You want solar but don’t have the money for the up front cost – what are your options?

What’s the Diff? Solar Lease vs. Solar PPA
Published on June 5, 2009 by Tor a.k.a. “Solar Fred”.

Here are the basics:
PPA stands for “Power Purchase Agreement.”

  • PPA gives you a low ($1000 or more) up front cost.
  • You’re locked in for 15 to 18 years to this agreement, which is transferable to a new owner or home.
  • They charge you a set electrical rate that is sometimes flat, and sometimes calculated to rise over the term of your agreement. So instead of paying for coal fired electricity rates, you’re paying for PPA rates generated through your solar panels.
  • The PPA company takes care of the maintenance and any needed repairs and monitors your system.
  • You don’t get any tax benefits or State rebates or Renewable Energy Credits (RECs).
  • You usually have some kind of option to buy later or at the end of the agreement for a set price per watt. Sometimes this is negotiable (and you should at least try since used solar panels aren’t worth much.)
  • You need to have an excellent credit rating to qualify.
  • You’re always tied to the grid, so any residual electricity needs that your solar panels don’t produce is covered by your utility.

Now for a Lease:

  • There is usually no down payment, so 0 down.
  • You’re locked into 15 years or more years, which is transferable to a new owner or home.
  • Unlike a PPA, you do NOT pay for any power that your solar panels generate.
  • Instead, you pay a lease payment plus any extra power you need buy from your electric company. So, solar panel power is technically free, but you have a set lease payment that rises 3 to 4% a year. That’s typically less than the 5% rate increases by your electric company. Some programs, like the CT Solar Lease program, is a flat rate, so no yearly increases.
  • Like a PPA, they may take care of maintenance and repairs and monitor your system, but that’s not always the case.
  • Similarly, you don’t get tax benefits or rebates or Renewable Energy Credits (RECs).
  • Like PPA’s, you have an option to buy later or at the end of your term for a set residual price. You should try to negotiate the Fair Market Value (FMV) at the end of the lease, as used panels ain’t worth much more than the cost of taking them off your roof.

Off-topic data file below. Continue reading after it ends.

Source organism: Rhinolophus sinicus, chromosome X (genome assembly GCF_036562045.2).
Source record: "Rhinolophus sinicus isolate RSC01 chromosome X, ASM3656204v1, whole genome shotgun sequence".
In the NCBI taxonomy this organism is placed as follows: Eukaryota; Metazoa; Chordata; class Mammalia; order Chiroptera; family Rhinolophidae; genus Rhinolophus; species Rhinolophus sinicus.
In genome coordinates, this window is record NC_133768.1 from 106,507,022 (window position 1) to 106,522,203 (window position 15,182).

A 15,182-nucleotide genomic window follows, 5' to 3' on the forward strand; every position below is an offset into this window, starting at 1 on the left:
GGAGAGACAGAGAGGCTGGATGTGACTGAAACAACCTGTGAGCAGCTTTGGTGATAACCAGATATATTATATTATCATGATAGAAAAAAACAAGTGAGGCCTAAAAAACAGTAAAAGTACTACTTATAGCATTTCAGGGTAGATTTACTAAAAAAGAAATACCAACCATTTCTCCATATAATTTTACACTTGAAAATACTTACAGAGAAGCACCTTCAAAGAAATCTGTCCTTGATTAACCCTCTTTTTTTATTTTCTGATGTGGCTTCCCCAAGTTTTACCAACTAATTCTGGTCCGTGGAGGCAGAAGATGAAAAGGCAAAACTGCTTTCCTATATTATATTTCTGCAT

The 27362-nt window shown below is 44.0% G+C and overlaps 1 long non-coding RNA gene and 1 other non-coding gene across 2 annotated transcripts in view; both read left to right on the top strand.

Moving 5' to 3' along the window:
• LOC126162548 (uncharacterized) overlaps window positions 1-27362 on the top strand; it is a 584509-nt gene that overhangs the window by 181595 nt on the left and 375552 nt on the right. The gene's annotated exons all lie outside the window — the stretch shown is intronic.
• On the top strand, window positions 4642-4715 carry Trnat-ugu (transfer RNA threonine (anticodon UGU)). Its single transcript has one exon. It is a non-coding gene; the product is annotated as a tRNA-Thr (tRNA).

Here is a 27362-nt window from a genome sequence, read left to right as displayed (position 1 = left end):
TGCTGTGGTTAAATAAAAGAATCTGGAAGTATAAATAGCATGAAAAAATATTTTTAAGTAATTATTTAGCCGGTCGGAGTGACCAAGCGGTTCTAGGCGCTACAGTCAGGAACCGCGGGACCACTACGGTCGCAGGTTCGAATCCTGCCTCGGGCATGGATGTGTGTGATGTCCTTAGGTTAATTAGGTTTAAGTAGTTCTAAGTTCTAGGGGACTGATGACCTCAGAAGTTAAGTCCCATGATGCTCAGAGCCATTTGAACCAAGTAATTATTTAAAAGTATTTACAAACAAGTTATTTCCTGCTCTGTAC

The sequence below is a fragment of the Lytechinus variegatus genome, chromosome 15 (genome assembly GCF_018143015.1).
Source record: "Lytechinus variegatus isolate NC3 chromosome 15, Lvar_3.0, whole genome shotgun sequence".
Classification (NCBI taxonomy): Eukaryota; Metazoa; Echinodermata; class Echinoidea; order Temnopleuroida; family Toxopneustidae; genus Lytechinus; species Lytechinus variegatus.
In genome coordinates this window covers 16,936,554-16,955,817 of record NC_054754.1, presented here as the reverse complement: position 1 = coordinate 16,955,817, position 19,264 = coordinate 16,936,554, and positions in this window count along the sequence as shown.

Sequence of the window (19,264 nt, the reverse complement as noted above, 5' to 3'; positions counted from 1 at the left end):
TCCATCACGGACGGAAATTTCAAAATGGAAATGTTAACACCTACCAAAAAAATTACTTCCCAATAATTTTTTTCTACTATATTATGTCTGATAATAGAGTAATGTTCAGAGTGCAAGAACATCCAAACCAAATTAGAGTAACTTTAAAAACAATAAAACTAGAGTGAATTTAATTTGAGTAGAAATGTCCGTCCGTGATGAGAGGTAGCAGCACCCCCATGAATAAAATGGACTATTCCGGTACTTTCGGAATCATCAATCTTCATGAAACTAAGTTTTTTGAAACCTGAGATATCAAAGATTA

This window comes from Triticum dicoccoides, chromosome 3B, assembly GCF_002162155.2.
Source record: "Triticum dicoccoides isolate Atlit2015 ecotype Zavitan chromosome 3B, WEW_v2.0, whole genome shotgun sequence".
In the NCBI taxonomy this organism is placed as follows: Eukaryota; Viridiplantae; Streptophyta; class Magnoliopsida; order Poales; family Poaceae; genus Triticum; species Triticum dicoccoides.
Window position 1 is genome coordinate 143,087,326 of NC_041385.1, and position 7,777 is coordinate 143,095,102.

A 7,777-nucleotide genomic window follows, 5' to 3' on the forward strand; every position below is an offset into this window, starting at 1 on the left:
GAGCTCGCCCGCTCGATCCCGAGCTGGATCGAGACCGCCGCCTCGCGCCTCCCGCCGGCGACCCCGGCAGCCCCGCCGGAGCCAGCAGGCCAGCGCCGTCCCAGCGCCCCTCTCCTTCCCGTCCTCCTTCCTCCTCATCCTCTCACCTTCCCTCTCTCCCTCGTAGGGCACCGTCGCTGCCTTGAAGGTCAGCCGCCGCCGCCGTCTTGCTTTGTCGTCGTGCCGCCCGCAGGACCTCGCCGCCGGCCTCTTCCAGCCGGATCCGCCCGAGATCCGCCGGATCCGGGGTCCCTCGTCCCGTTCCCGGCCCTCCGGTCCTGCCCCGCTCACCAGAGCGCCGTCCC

• You need to have a good to excellent credit rating also, depending on the program.
  • Also like a PPA, you’re always tied to the grid, so any residual electricity needs are covered by your utility.

So, bottom line:
PPA, you pay for power generated by solar panels with some money down and flat or yearly increases on your PPA electric rate. You also benefit from tiered rates.

Lease, you have no money down (typically) and pay a flat leasing fee that rises every year by a certain percent, plus left over utility bill. You also benefit from tiered rates.

While both these options are good for low cost financing, in the long term, you’re better off financially using a home equity loan to buy your panels.  Also, most often than not the PPA and Lease are not always open to residential solar here in Tennessee.  


Original Article

comment:  Leasing and the PPA are on the cusp of options available to businesses and large tract owners. TSEA is asking for more information from the companies that are operating in Tennessee or are planning on entering the Tennessee market. Contact us at: info@tnsolarenergy.org

2 comments

  1. Marla Stair-Wood says:

    Please explain exactly why solar leasing options are not available in Tennessee. Thank you.

    • SLevy says:

      The reason is two-fold. First, the income from the TVA feed-in tariff is low and secondly, the restriction that the site cannot produce more energy than it uses in one year defeats solar leasing. The only remaining option that makes sense is to refinance your home. My experience is that I refinanced my home and got 3% rate plus cash equity that could be used to improve the home or to add solar or both. Let us say that you use the energy produced by a five kilowatt solar array on your roof. It will cost you about $4.50 per watt installed. So you generate enough energy to pay for your electricity bill. But you also get a feed-in tariff which is extra money for the solar energy you generate. Let us say, for example, that TVA will have a feed-in tariff of 9 cents per kilowatt hour. That is income to pay down the mortgage. If you are in the right income bracket, you can take advantage of the 30% tax credit on your income tax.

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